Beta-synemin expression in cardiotoxin-injected rat skeletal muscle
Yuji Mizuno, Jeffrey R Guyon, Akiko Ishii, Sachiko Hoshino, Norio Ohkoshi, Akira Tamaoka, Koichi Okamoto, Louis M Kunkel
BMC Musculoskeletal Disorders , 2007, DOI: 10.1186/1471-2474-8-40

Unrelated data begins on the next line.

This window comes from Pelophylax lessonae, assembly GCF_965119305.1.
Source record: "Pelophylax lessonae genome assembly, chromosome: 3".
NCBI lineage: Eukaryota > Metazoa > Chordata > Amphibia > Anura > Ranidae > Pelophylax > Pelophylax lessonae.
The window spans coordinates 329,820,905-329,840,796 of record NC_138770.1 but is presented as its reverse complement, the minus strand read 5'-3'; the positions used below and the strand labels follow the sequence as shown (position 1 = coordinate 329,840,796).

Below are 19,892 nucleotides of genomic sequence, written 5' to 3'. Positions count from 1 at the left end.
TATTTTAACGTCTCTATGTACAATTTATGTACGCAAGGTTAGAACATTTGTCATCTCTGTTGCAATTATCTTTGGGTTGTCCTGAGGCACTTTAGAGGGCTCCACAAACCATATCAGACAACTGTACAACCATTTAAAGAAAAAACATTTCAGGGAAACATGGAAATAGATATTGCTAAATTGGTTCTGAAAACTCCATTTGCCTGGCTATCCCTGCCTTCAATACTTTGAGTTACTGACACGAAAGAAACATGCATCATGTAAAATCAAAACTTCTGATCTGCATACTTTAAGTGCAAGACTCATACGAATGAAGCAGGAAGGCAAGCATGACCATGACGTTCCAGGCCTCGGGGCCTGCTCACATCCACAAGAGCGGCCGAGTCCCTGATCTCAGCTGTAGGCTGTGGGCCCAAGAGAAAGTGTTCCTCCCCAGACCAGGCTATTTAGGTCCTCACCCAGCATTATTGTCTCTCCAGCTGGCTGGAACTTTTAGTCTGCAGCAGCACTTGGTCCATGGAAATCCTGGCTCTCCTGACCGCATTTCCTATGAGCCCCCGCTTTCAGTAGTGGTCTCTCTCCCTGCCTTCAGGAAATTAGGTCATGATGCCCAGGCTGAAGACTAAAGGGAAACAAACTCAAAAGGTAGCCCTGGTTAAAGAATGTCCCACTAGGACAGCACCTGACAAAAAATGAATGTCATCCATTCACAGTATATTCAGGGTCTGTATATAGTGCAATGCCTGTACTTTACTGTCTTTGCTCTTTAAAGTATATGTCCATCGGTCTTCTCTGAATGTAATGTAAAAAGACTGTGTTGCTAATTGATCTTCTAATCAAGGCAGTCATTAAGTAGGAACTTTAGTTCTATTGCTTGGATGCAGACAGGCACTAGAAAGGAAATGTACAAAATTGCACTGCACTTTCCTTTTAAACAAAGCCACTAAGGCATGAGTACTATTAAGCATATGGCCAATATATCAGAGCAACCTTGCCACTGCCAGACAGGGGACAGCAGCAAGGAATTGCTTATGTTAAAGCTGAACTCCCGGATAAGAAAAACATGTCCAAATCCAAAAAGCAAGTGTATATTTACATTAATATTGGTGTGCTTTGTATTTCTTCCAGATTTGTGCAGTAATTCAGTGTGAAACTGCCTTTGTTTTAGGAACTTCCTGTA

Abstract: The two α-dystrobrevin isoforms (-1 and -2) and β-synemin were localized in regenerating rat tibialis anterior muscle using immunoprecipitation, immunohistochemical and immunoblot analyses. Immunoprecipitation and co-localization studies for α-dystrobrevin and β-synemin were performed in regenerating muscle following cardiotoxin injection. Protein expression was then compared to that of developing rat muscle using immunoblot analysis.With an anti-α-dystrobrevin antibody, β-synemin co-immunoprecipitated with α-dystrobrevin whereas with an anti-β-synemin antibody, α-dystrobrevin-1 (rather than the -2 isoform) preferentially co-immunoprecipitated with β-synemin. Immunohistochemical experiments show that β-synemin and α-dystrobrevin co-localize in rat skeletal muscle. In regenerating muscle, β-synemin is first expressed at the sarcolemma and in the cytoplasm at day 5 following cardiotoxin injection. Similarly, β-synemin and α-dystrobrevin-1 are detected by immunoblot analysis as weak bands by day 7. In contrast, immunoblot analysis shows that α-dystrobrevin-2 is expressed as early as 1 day post-injection in regenerating muscle. These results are similar to that of developing muscle. For example, in embryonic rats, immunoblot analysis shows that β-synemin and α-dystrobevin-1 are weakly expressed in developing lower limb muscle at 5 days post-birth, while α-dystrobrevin-2 is detectable before birth in 20-day post-fertilization embryos.Our results clearly show that β-synemin expression correlates with that of α-dystrobrevin-1, suggesting that β-synemin preferentially functions with α-dystrobrevin-1 in vivo and that these proteins are likely to function coordinately to play a vital role in developing and regenerating muscle.Synemin is a muscle intermediate filament protein that was originally identified in chickens [1]. Recently, human α- and β-synemin orthologues have been cloned [2,3], the latter of which was previously termed human desmuslin [2]. Both human synemin isofo